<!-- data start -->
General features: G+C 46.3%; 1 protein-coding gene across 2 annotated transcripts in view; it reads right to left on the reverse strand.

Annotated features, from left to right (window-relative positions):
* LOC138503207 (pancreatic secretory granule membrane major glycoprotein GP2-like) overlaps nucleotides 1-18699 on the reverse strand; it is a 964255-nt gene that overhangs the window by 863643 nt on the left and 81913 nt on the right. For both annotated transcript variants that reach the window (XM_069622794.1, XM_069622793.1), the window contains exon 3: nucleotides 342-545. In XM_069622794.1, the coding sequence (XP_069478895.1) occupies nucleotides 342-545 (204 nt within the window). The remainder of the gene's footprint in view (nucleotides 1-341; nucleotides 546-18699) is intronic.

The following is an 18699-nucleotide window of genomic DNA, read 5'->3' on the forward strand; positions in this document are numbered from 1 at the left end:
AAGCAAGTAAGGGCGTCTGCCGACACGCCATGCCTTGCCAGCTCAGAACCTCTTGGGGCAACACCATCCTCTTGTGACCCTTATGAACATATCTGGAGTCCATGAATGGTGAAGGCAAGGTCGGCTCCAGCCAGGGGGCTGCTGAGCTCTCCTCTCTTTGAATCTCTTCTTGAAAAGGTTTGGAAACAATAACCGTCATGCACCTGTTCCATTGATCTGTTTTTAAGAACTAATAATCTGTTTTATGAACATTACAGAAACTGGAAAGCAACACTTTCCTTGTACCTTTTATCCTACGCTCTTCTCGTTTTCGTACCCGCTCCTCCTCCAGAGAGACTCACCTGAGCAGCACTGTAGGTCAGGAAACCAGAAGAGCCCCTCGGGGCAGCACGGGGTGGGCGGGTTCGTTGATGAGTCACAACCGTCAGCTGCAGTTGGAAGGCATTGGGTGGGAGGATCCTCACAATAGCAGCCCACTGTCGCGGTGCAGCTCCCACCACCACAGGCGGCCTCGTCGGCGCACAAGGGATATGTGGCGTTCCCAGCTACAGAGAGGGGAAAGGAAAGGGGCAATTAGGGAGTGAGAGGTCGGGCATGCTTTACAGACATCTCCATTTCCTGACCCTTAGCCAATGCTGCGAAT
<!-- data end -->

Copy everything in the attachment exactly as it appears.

General features: G+C 46.3%; 1 protein-coding gene across 2 annotated transcripts in view; it reads right to left on the reverse strand.

Annotated features, from left to right (window-relative positions):
* LOC138503207 (pancreatic secretory granule membrane major glycoprotein GP2-like) overlaps nucleotides 1-18699 on the reverse strand; it is a 964255-nt gene that overhangs the window by 863643 nt on the left and 81913 nt on the right. For both annotated transcript variants that reach the window (XM_069622794.1, XM_069622793.1), the window contains exon 3: nucleotides 342-545. In XM_069622794.1, the coding sequence (XP_069478895.1) occupies nucleotides 342-545 (204 nt within the window). The remainder of the gene's footprint in view (nucleotides 1-341; nucleotides 546-18699) is intronic.

The following is an 18699-nucleotide window of genomic DNA, read 5'->3' on the forward strand; positions in this document are numbered from 1 at the left end:
AAGCAAGTAAGGGCGTCTGCCGACACGCCATGCCTTGCCAGCTCAGAACCTCTTGGGGCAACACCATCCTCTTGTGACCCTTATGAACATATCTGGAGTCCATGAATGGTGAAGGCAAGGTCGGCTCCAGCCAGGGGGCTGCTGAGCTCTCCTCTCTTTGAATCTCTTCTTGAAAAGGTTTGGAAACAATAACCGTCATGCACCTGTTCCATTGATCTGTTTTTAAGAACTAATAATCTGTTTTATGAACATTACAGAAACTGGAAAGCAACACTTTCCTTGTACCTTTTATCCTACGCTCTTCTCGTTTTCGTACCCGCTCCTCCTCCAGAGAGACTCACCTGAGCAGCACTGTAGGTCAGGAAACCAGAAGAGCCCCTCGGGGCAGCACGGGGTGGGCGGGTTCGTTGATGAGTCACAACCGTCAGCTGCAGTTGGAAGGCATTGGGTGGGAGGATCCTCACAATAGCAGCCCACTGTCGCGGTGCAGCTCCCACCACCACAGGCGGCCTCGTCGGCGCACAAGGGATATGTGGCGTTCCCAGCTACAGAGAGGGGAAAGGAAAGGGGCAATTAGGGAGTGAGAGGTCGGGCATGCTTTACAGACATCTCCATTTCCTGACCCTTAGCCAATGCTGCGAAT